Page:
The Serious Actor and the Matinee Idol – a tribute to Dilip Kumar – Beneath the hurt lover withdrawing into himself, there was also one of the most dazzling smiles in our cinema. And there was a showman too, a man with style, panache, star quality. … In the best work of this actor, the two poles of Realism and Stylization blended into one.

ताजिंदगी विभाजन की लकीर को पाटते रहे Dilip Kumar – Ravish Kumar – He was Dilip Kumar too and Yusuf Khan too. He was so easily able to cross the line of division created in 1947.

Dilip Kumar on how the studio system made way for independent directorsNasreen Munni Kabir – The ’50s was the beginning of the erosion of authority a picture maker had on the marketing of his product. During the ’40s and up to the ’50s, the director was the principal man, over and above the stars, but after the ’50s, his position was gradually undermined, and the distributor and the financier became the top people. Whereas on one side there was boom, and on the other side, there was decline in the inner health of cinema.

Maybe July Is Now the Worst Month for Great Performers from the Golden Age

Note: Here is a link to the four-part article I had posted after I had read Dilip Kumar’s autobiography Dilip Kumar: The Substance and The Shadow – An Autobiography – as narrated to Udayatara Nayar.

We now move on to other tributes and memories:

Mehfil completes 4 years! by posting the songs ‘one composer singing for another composer’

Raja Mehdi Ali Khan: Lyricist Par Excellence is a tribute to a rare combination of poet, writer and lyricist on his 55th remembrance day.

On Guru Dutt’s 96th birth anniversary: Why the Master of Gloom fascinates us even todayShaikh Ayaz – The maker of iconic Pyaasa and Kaagaz Ke Phool died when he was only 39. Though he made few films and according to many accounts, led a depressed life he continues to intrigue decades after his death.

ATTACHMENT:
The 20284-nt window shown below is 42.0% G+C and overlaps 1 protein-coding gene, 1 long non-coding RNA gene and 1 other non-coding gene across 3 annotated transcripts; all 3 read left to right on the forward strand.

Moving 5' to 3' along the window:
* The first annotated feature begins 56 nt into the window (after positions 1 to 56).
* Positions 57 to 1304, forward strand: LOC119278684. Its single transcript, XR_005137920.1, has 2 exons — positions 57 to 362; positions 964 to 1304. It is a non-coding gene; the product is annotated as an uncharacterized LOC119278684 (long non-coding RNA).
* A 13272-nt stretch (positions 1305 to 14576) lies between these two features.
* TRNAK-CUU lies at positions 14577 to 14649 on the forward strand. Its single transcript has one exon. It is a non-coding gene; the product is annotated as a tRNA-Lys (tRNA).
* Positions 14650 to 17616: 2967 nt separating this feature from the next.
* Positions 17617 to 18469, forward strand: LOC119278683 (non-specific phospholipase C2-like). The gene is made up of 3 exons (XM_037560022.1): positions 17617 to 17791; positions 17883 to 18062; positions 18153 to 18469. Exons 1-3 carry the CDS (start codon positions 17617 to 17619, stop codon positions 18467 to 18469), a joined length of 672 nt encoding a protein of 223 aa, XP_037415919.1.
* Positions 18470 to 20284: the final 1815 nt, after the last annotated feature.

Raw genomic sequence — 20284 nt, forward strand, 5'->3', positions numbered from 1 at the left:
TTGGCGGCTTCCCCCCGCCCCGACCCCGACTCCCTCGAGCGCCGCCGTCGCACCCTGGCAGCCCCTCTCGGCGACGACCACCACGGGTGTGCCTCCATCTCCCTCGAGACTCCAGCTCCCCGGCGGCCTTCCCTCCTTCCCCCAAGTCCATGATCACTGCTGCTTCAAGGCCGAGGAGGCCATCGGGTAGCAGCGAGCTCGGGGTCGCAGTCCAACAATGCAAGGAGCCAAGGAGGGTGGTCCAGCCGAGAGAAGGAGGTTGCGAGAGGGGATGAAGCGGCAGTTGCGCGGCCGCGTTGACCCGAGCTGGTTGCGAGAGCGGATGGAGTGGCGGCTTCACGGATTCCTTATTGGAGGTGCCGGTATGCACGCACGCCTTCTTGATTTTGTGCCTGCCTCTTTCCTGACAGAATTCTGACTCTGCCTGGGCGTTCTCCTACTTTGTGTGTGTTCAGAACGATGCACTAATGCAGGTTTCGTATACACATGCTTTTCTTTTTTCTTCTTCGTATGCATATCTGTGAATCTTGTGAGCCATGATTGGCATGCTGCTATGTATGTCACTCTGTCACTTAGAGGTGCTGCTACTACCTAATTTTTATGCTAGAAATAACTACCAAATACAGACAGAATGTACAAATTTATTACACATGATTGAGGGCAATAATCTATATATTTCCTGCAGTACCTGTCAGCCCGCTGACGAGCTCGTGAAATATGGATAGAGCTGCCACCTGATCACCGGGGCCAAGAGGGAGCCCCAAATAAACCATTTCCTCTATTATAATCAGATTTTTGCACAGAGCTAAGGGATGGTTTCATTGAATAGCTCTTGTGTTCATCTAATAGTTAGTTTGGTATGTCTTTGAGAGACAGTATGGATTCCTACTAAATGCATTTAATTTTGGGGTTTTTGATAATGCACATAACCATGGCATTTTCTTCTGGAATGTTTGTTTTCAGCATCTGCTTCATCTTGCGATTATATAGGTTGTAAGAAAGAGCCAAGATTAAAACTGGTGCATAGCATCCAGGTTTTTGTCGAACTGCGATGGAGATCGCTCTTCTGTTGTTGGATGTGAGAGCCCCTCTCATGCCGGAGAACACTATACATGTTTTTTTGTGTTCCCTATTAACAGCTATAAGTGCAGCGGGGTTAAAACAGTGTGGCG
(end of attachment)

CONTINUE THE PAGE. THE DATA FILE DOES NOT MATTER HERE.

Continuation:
Nostalgia post: on a Prakash Mehra-Bachchan audiocassette (and listening to films before watching them) – The tape was a collection of songs and dialogues from the films the two men did together, starting with the 1973 Zanjeer and continuing till the 1982 Namak Halaal.

Shailendra Sharma @ Golden Era of Bollywood has posted following memorial tribute posts:

To commemorate the birth centenary of Sahir Ludhianvi, a series of articles on

Sahir’s Songs of Romance is launched. The first article is about Sahir Ludhianvi’s  One Film Association(s) with eleven different music directors.

Laagi Chhute Na Ab To Sanam – Remembering Chandrashekhar is a tribute to the versatile actor who passed away last month.

July 2021 episode of Fading Memories, Unforgettable Songs takes up Mohammad Rafi’s First Duet Song With The Music Director: 1944-1946 to commence the series Mohammad Rafi’s First Duet with a Music Director. This is a follow-on to the series Mohammad Rafi’s first solo song with a music director.

We now move on to posts on other subjects –